Your Duty Of Care
All businesses are required by law to store, transport and safely dispose of the waste they generate. We'll help explain what this means and keep you on the right side of the law.
This duty of care is enforced under the Environmental Protection Act 1990 (Section 34). It says all reasonable steps must be taken to keep waste safe. Anyone breaking the law could face an unlimited fine.
It applies to businesses who produce, import, store, transport, treat or dispose of waste. It also applies to brokers who arrange waste disposal services.
What Waste Is
Anything businesses dispose of is classed as waste. It can be from a house, school, university, hospital, residential or nursing home, shop, office, factory or any other trade or business.
It may be solid or liquid, and does not have to be hazardous or toxic to be a controlled waste.
If the waste comes from your own home, the duty of care does apply in certain circumstances. However, if a household is your place of work, the duty of care applies entirely.
This means all reasonable steps should be taken, depending upon what is done with the waste. The Government has issued Code of Practice to help.
You must stop waste escaping from your control. It must be stored safely and securely to prevent it causing pollution or harming anyone.
Keep it in a suitable container. Skips and lorries should be covered over.
There are some business exemptions that include the treatment of land for specified industrial wastes for agricultural or ecological improvement. These apply if they meet with the general rules of the exemption and do not harm the environment or human health.
Councils like us are all approved. Otherwise, most carriers of waste are recorded with the Environment Agency or the Scottish Environment Protection Agency.
An online register shows a certificate of registration. Some licences are only valid for certain kinds of waste or activities. The certificate will confirm what is covered.
You can transfer waste to someone for “authorised transport purposes”, meaning:
- the transfer of controlled waste between different places within the same premises;
- the transport of controlled waste into Great Britain from outside Great Britain; and
- the transport by air or sea of controlled waste from a place in Great Britain to a place outside Great Britain.
If you think someone isn't authorised, they may be breaking the law. In this case, do not give or allow waste to be taken them.
Further advice is available from Defra: Waste Management, The Duty of Care, A Code of Practice
Anyone who arranges the recycling or disposal of waste, on behalf of someone else, must be registered as a waste broker.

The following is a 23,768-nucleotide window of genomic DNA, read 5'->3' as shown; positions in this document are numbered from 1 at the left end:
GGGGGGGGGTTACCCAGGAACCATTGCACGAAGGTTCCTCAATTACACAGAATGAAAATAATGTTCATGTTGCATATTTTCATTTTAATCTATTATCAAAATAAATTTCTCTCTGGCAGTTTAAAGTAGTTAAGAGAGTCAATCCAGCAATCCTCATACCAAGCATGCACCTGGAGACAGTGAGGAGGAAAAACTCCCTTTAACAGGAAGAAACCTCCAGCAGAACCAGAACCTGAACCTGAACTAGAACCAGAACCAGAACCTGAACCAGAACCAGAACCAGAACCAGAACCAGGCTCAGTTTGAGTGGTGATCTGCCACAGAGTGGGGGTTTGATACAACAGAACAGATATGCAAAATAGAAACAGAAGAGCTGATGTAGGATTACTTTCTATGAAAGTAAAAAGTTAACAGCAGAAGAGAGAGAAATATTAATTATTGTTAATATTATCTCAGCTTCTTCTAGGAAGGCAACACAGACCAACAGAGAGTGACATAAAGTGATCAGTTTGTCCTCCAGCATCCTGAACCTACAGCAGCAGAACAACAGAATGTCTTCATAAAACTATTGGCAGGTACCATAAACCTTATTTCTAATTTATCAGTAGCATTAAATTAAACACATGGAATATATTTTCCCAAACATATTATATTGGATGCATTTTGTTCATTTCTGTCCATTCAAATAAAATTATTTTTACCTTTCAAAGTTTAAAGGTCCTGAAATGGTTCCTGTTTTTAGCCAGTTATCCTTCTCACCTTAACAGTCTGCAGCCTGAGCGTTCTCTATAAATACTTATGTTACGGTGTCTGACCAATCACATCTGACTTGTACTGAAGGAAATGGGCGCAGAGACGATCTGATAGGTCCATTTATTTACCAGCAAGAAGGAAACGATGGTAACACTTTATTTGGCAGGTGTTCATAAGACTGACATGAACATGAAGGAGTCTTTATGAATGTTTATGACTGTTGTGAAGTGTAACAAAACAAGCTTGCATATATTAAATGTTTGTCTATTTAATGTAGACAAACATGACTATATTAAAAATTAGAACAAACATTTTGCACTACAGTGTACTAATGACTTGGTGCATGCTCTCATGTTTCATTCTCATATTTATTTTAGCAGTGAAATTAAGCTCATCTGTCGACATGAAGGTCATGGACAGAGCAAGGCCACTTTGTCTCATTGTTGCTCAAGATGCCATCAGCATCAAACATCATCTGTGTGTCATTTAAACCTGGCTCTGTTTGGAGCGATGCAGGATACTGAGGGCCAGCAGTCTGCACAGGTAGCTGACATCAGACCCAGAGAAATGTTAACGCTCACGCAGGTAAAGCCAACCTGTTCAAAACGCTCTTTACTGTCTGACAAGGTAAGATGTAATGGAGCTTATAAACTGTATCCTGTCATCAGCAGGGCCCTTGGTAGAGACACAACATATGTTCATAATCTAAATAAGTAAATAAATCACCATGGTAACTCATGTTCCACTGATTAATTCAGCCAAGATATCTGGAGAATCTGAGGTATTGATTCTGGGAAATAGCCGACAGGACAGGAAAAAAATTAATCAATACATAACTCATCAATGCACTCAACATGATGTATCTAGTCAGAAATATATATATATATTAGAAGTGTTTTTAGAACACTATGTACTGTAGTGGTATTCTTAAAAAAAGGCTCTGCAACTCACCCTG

Exemptions do apply, mainly for charities and voluntary organisations. The Environment Agencies list full details of all brokers and exemptions.
When waste is passed from one person to another the person taking the waste must have a written description of it. A Waste Transfer Note must also be filled in and signed by both persons involved in the transfer.
Who provides the Waste Transfer Note is not important as long as it contains the right information.
Repeated transfers of the same kind of waste between the same parties can be covered by one Waste Transfer Note for up to a year. For example, weekly collections from shops.
The Waste Transfer Note must include:
- What the waste is and how much there is, including the European Waste Catalogue number.
- The waste producer's standard industrial classification code (SIC) identifying the company's principal business activities.
- What sort of containers it is in.
- The time and date the waste was transferred.
- Where the transfer took place.
- The names and addresses of both persons involved in the transfer.
- Whether the person transferring the waste is the importer or the producer of the waste.
- Details of which category of authorised person each one is. If the waste is passed to someone for authorised transport purposes, you must say which of those purposes applies.
- If either or both persons is a registered waste carrier, the certificate number and the name of the Environment Agency which issued it.
- If either or both persons has a waste management licence, the licence number and the name of the Environment Agency which issued it. have a licence.
- The reasons for any exemption from the requirement to register or have a licence.
- Where appropriate, the name and address of any broker involved in the transfer of waste.
- By signing your name on the Waste Transfer Form you confirm that you have fulfilled your duty to apply the waste hierarchy as required by Regulation 12 of the Waste (England and Wales) Regulations 2011.
Both people involved in the transfer must keep copies for two years. This evidence may be used in court if needed or made available to either the Environment Agency, Waste Collection Authorities or the Scottish Environment Protection Agency if they ask to see it.
Waste Transfer Note
To request a service, you will be required to complete the following Waste Transfer Note online, which is a legal requirement. Once received, we will contact you to discuss your requirements.